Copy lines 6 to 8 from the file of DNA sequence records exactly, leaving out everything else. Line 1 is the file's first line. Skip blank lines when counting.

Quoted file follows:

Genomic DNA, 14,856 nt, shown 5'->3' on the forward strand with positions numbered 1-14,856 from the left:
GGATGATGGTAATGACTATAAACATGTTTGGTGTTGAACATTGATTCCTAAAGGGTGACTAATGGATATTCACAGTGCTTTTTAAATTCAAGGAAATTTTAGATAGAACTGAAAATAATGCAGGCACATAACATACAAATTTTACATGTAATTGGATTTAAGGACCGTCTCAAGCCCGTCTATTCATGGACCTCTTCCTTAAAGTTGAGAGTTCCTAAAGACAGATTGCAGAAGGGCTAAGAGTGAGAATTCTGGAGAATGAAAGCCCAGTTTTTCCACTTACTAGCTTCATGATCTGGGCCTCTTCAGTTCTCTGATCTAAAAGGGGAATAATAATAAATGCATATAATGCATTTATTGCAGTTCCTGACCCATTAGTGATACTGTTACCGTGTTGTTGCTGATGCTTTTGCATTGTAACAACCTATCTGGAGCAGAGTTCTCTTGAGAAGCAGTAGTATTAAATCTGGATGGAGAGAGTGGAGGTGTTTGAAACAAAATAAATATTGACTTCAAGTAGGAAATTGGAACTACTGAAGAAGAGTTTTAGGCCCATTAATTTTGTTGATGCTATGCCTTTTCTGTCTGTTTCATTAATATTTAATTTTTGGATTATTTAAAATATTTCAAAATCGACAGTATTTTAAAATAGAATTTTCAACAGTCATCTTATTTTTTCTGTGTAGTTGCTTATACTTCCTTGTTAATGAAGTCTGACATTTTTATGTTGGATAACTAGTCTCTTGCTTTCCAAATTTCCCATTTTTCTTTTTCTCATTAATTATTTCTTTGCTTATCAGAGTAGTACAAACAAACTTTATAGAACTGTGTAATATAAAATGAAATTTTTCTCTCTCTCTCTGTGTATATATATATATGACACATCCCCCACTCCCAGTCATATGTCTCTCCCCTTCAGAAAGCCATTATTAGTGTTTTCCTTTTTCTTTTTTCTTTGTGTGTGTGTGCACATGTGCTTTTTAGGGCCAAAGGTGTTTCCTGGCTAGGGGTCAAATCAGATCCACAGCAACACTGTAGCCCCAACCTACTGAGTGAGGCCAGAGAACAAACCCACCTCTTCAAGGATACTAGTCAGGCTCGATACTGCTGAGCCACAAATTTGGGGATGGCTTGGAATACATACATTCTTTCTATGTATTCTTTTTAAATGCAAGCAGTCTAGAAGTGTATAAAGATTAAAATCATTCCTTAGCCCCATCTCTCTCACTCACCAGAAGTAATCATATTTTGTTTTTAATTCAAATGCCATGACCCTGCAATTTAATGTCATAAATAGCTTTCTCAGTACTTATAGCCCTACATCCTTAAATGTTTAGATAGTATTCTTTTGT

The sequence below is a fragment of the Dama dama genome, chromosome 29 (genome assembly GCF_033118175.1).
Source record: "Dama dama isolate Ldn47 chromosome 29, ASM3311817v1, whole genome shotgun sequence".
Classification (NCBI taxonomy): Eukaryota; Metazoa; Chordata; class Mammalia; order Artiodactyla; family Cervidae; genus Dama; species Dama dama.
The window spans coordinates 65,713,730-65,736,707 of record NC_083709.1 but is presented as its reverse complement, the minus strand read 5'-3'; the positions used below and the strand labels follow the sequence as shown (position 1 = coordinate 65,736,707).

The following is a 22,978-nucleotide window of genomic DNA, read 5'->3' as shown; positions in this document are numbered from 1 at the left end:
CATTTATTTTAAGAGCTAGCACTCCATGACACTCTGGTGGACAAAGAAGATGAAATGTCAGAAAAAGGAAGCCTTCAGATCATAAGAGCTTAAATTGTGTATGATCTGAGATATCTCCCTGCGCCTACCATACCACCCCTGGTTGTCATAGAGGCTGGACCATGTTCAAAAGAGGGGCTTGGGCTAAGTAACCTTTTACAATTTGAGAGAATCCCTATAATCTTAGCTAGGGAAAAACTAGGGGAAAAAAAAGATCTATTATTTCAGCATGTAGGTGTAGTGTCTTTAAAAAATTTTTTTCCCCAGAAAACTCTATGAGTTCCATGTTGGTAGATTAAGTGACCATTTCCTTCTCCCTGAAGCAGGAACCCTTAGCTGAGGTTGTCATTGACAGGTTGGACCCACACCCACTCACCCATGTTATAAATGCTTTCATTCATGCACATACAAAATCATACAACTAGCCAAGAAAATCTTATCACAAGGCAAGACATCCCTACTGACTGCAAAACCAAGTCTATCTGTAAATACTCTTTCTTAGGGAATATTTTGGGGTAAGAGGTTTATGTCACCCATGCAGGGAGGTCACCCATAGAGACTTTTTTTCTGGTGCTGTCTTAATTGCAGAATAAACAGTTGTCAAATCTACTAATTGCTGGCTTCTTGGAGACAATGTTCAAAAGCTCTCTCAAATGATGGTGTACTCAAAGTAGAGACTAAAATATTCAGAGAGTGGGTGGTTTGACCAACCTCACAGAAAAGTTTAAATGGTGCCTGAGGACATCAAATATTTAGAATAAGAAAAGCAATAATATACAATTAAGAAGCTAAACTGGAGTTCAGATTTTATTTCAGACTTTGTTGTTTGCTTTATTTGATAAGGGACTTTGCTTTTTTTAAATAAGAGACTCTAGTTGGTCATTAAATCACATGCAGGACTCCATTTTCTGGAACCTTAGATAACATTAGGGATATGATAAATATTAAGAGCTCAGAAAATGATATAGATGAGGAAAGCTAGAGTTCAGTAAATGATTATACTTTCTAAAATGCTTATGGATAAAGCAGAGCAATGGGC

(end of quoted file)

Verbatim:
The window spans coordinates 65,713,730-65,736,707 of record NC_083709.1 but is presented as its reverse complement, the minus strand read 5'-3'; the positions used below and the strand labels follow the sequence as shown (position 1 = coordinate 65,736,707).

The following is a 22,978-nucleotide window of genomic DNA, read 5'->3' as shown; positions in this document are numbered from 1 at the left end:
CATTTATTTTAAGAGCTAGCACTCCATGACACTCTGGTGGACAAAGAAGATGAAATGTCAGAAAAAGGAAGCCTTCAGATCATAAGAGCTTAAATTGTGTATGATCTGAGATATCTCCCTGCGCCTACCATACCACCCCTGGTTGTCATAGAGGCTGGACCATGTTCAAAAGAGGGGCTTGGGCTAAGTAACCTTTTACAATTTGAGAGAATCCCTATAATCTTAGCTAGGGAAAAACTAGGGGAAAAAAAAGATCTATTATTTCAGCATGTAGGTGTAGTGTCTTTAAAAAATTTTTTTCCCCAGAAAACTCTATGAGTTCCATGTTGGTAGATTAAGTGACCATTTCCTTCTCCCTGAAGCAGGAACCCTTAGCTGAGGTTGTCATTGACAGGTTGGACCCACACCCACTCACCCATGTTATAAATGCTTTCATTCATGCACATACAAAATCATACAACTAGCCAAGAAAATCTTATCACAAGGCAAGACATCCCTACTGACTGCAAAACCAAGTCTATCTGTAAATACTCTTTCTTAGGGAATATTTTGGGGTAAGAGGTTTATGTCACCCATGCAGGGAGGTCACCCATAGAGACTTTTTTTCTGGTGCTGTCTTAATTGCAGAATAAACAGTTGTCAAATCTACTAATTGCTGGCTTCTTGGAGACAATGTTCAAAAGCTCTCTCAAATGATGGTGTACTCAAAGTAGAGACTAAAATATTCAGAGAGTGGGTGGTTTGACCAACCTCACAGAAAAGTTTAAATGGTGCCTGAGGACATCAAATATTTAGAATAAGAAAAGCAATAATATACAATTAAGAAGCTAAACTGGAGTTCAGATTTTATTTCAGACTTTGTTGTTTGCTTTATTTGATAAGGGACTTTGCTTTTTTTAAATAAGAGACTCTAGTTGGTCATTAAATCACATGCAGGACTCCATTTTCTGGAACCTTAGATAACATTAGGGATATGATAAATATTAAGAGCTCAGAAAATGATATAGATGAGGAAAGCTAGAGTTCAGTAAATGATTATACTTTCTAAAATGCTTATGGATAAAGCAGAGCAATGGGC